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A qualified workforce : Mark Priestman considers colleges and NVQs

27 March 2014
Mark Priestman offers advice on training.

Mark Priestman has more than 20 years’ experience in the natural stone sector. He plays an active role in the development and delivery of training in this specialist environment. Along with his father, David Priestman, he runs a training consultancy whose mantra is: Qualify the Workforce!

Happily, I am experiencing an up-serge in enquiries from contractors who want to get their workforce qualified and CSCS carded.

That’s great news on lots of different levels, not least because we want to see our specialist sector recognised for the skills it exhibits in abundance.

Just as there is more than one way to eat a chocolate cream egg (as the advert suggests), there is also more than one route to becoming a qualified stonemason – qualified in the sense of holding a nationally recognised qualification, that is.

There are two specific routes:

1. Going to college to gain a City and Guilds or CSkills Awards qualification and then entering the sector

2. Getting work as a mason’s mate, being mentored as a mason and then achieving an NVQ in the workplace.

Of course, there are also routes that combine these two, such as:

3. Gaining employment and simultaneously undertaking a specialist apprenticeship programme or college release

4. Being a college student and benefiting from occasional work experience from helpful local contractors.

I get asked which method is best, but to be fair, it depends on the individual and the opportunities that individual has. It’s not about the two routes competing against each other.

For example, if someone has a dream of becoming a stonemason but has no employment in that area then college would seem the natural route. If, though, a labourer working for a stone company is offered mentoring, then that person might be best to follow the NVQ achievement route.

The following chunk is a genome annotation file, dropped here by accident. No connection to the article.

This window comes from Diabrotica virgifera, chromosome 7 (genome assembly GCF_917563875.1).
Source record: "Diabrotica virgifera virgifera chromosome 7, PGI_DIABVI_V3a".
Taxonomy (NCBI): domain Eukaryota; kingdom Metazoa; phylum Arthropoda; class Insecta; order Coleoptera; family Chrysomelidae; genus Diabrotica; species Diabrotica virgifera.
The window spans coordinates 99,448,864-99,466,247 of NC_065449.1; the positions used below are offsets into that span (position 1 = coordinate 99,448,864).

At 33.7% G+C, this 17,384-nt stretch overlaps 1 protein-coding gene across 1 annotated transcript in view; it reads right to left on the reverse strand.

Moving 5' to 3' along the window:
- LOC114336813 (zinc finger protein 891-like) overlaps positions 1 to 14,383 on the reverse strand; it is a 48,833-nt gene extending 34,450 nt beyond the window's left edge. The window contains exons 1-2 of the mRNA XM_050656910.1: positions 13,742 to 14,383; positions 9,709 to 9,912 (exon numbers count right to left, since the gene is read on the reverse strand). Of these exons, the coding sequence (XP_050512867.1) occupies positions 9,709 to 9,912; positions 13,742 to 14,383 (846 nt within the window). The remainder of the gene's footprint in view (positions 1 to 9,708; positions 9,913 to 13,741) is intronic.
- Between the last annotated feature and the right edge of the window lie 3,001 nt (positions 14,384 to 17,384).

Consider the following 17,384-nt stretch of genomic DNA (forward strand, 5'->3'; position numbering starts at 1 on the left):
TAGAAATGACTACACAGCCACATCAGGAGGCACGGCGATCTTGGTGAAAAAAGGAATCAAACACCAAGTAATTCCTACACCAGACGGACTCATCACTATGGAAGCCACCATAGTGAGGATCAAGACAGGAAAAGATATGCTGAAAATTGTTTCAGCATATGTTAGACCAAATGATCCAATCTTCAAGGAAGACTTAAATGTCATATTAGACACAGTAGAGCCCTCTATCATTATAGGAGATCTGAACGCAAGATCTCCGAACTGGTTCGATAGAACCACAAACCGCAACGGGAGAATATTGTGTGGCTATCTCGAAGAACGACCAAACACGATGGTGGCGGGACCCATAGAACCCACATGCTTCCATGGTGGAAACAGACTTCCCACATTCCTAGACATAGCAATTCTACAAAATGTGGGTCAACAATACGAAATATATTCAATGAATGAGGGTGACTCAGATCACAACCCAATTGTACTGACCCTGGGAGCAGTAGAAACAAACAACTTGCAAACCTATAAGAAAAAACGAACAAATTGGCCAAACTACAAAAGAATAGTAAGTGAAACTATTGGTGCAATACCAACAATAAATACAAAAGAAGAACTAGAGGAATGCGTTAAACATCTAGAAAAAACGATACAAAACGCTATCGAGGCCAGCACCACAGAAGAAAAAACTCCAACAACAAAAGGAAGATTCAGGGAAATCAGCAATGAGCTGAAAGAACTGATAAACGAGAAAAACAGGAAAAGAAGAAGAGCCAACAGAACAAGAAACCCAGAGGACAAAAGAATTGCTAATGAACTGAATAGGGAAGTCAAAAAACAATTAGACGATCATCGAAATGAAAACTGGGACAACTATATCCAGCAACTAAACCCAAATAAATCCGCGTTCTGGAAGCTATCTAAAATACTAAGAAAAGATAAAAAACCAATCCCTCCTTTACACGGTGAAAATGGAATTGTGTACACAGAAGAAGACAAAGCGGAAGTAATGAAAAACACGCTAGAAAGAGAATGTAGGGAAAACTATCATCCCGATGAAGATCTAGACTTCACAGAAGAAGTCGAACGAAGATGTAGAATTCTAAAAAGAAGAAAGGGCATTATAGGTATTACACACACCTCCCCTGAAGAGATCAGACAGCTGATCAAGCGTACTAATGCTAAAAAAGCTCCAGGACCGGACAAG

Since this is individual-specific (and sometimes a case of company preference), these SWOT analysis observations might be worthwhile considerations


College learners often undertake the level 2 or 3 qualification in Stonemasonry from either CSkills Awards or City and Guilds. This can be predominantly biased toward banker masonry.

Strengths & Opportunities: I have the pleasure of knowing several first-rate stonemasonry colleges in the UK. We have a high standard of educational output in this field. The college option can be part-time or full-time.

Weaknesses & Threats: Some employers feel full-time students who qualify may not be site-ready (adjusted to work on a construction site or among other trades) or project-ready (adjusted to project timeframes, resource costs and deadline penalties) from their first day and likely won’t have achieved their NVQ yet, so will require further mentoring and assessing before achieving a skilled worker CSCS card in their own right.


NVQs are usually achieved through one of three methods.

1. A provider assesses a person as an experienced worker onsite, or they are enrolled on one of two CITB programmes that result in NVQ achievement

2. The Specialist Upskilling Programme

3. Specialist Apprenticeship Programme.

Strengths & Opportunities: Workers who are mentored through employment can achieve a qualification that validates their competency. Since they have been mentored onsite, their employer usually finds them to be site- and project-ready from day one after qualification. They can also achieve CSCS recognition, which helps when tendering and compiling PQQs.

Weaknesses & Threats: Much of what is learnt onsite is practical and a deeper knowledge could be lacking. Therefore the assessor will need to focus on their underpinning knowledge before an NVQ is achieved. An employer will need to think carefully about who is used as a mentor, so that hand-skills and head knowledge are both conveyed. For this reason, Upskilling and Apprenticeship Programmes were designed for those without years of on-the-tools experience to pass-on industry experience to the next generation.


If you fancy a career change to stonemasonry, I would recommend before enrolling in a college or applying for work that you undertake a short course at somewhere like Orton Trust.

If you are determined to become a stonemason but can’t find employment, college will be the best route.

If you are already on the tools but have no qualifications, then the NVQ route is likely to be best.

For a list of training providers, see

Mark Priestman is a Partner at Priestman Associates LLP, a leading façade preservation project consultancy. From stonemasonry and heritage skills through to Site Supervision and Conservation Management, the partnership is trusted by the leading brands of the sector as an NVQ provider for experienced, upskiller and apprentice workers.


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